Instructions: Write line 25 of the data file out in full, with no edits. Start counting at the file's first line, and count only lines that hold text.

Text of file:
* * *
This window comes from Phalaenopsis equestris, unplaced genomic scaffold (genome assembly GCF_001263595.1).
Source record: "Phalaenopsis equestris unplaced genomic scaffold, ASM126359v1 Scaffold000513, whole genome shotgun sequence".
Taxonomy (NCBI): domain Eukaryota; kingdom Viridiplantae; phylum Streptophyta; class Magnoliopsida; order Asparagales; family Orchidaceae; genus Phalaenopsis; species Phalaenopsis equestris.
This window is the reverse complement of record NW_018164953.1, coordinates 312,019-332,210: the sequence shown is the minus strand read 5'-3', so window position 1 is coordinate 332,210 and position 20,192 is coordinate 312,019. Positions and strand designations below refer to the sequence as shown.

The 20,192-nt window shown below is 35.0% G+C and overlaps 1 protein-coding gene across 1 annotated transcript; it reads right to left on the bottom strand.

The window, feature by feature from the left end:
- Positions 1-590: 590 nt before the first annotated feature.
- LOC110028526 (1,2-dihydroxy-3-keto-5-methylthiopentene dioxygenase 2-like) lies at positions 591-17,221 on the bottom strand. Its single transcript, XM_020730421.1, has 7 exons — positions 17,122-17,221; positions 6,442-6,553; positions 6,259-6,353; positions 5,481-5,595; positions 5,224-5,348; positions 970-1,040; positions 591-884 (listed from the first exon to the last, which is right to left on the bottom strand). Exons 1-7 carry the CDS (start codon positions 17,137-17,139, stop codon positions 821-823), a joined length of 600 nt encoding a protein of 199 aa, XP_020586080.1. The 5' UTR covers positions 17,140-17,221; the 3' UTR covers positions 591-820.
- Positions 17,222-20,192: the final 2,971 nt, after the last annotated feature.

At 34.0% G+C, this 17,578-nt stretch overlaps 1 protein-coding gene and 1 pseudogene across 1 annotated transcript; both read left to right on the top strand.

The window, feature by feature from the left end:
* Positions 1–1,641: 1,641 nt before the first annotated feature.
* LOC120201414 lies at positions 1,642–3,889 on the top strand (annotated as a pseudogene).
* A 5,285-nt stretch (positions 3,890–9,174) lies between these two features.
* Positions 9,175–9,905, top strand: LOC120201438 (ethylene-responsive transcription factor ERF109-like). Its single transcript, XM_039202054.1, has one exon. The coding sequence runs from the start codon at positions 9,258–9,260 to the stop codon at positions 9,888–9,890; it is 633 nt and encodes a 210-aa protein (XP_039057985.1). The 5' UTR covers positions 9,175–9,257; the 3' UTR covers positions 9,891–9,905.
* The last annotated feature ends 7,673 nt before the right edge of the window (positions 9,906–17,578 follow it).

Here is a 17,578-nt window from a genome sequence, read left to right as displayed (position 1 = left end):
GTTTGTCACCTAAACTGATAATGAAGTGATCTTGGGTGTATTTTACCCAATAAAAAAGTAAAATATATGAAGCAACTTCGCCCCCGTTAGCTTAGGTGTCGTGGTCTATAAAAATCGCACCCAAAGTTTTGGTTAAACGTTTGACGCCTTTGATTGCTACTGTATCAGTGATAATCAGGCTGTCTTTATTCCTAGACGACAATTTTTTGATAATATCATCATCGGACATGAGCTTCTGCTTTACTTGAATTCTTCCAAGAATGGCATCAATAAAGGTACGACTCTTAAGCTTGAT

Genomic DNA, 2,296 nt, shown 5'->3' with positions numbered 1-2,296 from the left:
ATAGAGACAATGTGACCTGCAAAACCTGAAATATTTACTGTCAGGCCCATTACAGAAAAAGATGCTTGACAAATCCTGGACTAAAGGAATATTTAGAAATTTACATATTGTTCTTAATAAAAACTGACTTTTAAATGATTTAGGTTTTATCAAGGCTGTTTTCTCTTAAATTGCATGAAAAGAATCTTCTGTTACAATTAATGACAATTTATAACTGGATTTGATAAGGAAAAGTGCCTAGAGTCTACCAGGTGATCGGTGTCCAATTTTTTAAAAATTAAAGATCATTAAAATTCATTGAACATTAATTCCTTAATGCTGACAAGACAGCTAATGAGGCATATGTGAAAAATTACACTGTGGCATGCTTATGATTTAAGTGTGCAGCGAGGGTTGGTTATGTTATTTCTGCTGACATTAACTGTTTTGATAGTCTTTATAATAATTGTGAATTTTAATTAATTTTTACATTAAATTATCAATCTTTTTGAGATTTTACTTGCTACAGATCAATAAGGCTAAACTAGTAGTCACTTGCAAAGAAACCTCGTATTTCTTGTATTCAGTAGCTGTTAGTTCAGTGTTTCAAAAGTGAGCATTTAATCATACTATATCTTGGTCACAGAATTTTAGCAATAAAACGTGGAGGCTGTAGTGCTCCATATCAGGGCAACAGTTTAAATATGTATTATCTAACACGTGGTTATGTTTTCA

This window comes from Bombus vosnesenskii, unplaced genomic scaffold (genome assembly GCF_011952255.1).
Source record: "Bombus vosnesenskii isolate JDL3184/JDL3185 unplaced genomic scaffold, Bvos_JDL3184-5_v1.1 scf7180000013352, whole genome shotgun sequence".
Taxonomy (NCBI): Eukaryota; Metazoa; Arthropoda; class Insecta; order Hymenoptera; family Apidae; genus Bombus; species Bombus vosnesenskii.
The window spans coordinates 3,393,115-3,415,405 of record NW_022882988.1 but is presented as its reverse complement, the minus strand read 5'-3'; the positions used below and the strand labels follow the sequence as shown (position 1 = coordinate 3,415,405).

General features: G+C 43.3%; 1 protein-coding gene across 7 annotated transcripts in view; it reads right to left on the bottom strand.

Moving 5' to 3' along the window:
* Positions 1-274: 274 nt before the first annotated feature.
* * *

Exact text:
General features: G+C 43.3%; 1 protein-coding gene across 7 annotated transcripts in view; it reads right to left on the bottom strand.